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Earlier this week the 3DS eShop - and the eShop as a broader brand - celebrated its 5th Anniversary, and we shared a rather cheerful article in praise of the progress made with the store. Though Nintendo was relatively early in the download scene with the Wii and DSi stores, both had a number of issues and over-stringent rules that limited their impact. The market changed as mobile began its inexorable rise, while rival stores on other systems and PC also adopted new ideas and features. The 3DS eShop began a modernisation of Nintendo's approach, which then expanded with the Wii U store in November 2012.

We highlighted a number of the key moves by Nintendo in that previously-linked article, and stand by the premise that the eShop has delivered important steps in improving the company's positioning in the download space. We're currently pulling together a feature with the views of some eShop developers and, generally, they also seem to regard the store in a positive light. Improved layouts, DLC offerings, free-to-play, more dynamic pricing and promotions, linked eShop fund accounts, web purchases with auto-downloads - all of these have been areas of progress as Nintendo has also seen its revenues from the stores consistently climb.

Yet Nintendo does have areas it needs to improve and address in its next iteration of the eShop, particularly with the NX platform less than a year away. A number in the Nintendo Life community highlighted their gripes with the current stores in comments sections, and the continual evolution and expansion of other download store-fronts also pose challenges for the big N. With the download scene so vital to Nintendo's sales, its next eShop evolution could be one of the most critical features in the next generation.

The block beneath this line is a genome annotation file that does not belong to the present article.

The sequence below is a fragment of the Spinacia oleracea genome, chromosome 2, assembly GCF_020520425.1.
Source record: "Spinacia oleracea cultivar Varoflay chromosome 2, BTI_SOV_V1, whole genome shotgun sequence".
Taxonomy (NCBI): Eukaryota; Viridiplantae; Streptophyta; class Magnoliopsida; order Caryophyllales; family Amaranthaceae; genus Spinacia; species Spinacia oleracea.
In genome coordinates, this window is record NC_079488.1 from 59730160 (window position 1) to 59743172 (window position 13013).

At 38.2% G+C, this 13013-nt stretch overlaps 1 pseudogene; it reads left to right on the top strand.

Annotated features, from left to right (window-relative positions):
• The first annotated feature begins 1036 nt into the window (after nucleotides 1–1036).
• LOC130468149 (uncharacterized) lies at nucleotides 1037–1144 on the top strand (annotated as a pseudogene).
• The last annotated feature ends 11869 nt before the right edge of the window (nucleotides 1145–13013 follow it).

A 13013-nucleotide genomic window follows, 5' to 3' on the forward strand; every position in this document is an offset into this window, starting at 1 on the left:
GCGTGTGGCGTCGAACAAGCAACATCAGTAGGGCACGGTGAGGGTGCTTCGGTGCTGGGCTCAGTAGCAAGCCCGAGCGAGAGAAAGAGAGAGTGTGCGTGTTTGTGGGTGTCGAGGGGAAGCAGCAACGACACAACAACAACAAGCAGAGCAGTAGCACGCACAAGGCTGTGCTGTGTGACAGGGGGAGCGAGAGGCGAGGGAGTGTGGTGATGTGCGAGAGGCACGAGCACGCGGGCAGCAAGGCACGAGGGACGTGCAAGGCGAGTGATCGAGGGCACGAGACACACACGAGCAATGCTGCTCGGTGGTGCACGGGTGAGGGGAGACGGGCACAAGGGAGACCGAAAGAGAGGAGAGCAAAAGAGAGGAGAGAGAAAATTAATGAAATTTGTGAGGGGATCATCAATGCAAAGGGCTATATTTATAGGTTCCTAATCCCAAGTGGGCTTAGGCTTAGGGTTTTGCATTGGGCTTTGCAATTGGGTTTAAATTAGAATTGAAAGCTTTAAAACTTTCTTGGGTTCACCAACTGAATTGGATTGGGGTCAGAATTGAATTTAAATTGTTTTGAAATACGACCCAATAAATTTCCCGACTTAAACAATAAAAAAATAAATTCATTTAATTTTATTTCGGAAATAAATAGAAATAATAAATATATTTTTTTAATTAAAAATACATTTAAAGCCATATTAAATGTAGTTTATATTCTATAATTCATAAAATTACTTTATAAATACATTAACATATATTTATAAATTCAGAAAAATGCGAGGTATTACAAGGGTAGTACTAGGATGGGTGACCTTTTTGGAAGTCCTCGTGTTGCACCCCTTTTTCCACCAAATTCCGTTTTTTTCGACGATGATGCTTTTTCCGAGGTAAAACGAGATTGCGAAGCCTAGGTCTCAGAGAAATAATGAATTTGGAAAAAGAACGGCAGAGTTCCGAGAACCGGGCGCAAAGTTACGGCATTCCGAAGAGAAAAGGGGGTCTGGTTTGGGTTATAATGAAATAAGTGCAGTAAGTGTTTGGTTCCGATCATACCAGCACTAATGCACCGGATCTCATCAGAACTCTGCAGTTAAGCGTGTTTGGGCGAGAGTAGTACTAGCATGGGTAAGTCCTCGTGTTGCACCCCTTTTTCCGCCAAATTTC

So, what are the major areas to be improved? We break down a few of them below.

It was never quite this simple or unified
It was never quite this simple or unified

Unified, Cloud-Based Accounts

Yes, we're like a broken record on this, but only because this is 2016 and it should be mandatory at this point. Let's accept the idea that the 3DS is too darn limited technologically to support an all-singing and dancing modern account system alongside Wii U, just for the sake of simplicity; yet now we can consider what NX should do.

In fairness to Nintendo, the new Nintendo Account system - into which My Nintendo connects - seems like an obvious case of pre-planning. These accounts rather awkwardly link to the Nintendo Network ID setup that's on Wii U and 3DS, but that's always had the whiff of a temporary measure. Though NNID improved in terms of supporting shared eShop funds and occasional cross-buy promotions - such as with Mutant Mudds Super Challenge - it's still not a fully-modern integrated account system across Wii U and 3DS.

We expect the Nintendo Network ID to drift out of the conversation with NX as Nintendo simply focuses on the Nintendo Account and My Nintendo reward programme. But what do we expect from it that's better than the current setup? Well, purchases should be linked to an account in the 'cloud', not to hardware. Tying download purchases to individual systems is a form of control, very much Nintendo's modus operandi, but it's hopelessly old fashioned. Let's take services like Android apps and Steam on PC as examples - if you buy a new phone or access your Steam Library on a new PC you deal with simple, one-time security emails to prove who you are and access rights to shift to that hardware. When you fire up a new Android smartphone (this writer isn't sure whether iOS is the same) you simply login and it fetches your apps, contacts and details for you. Easy peasy.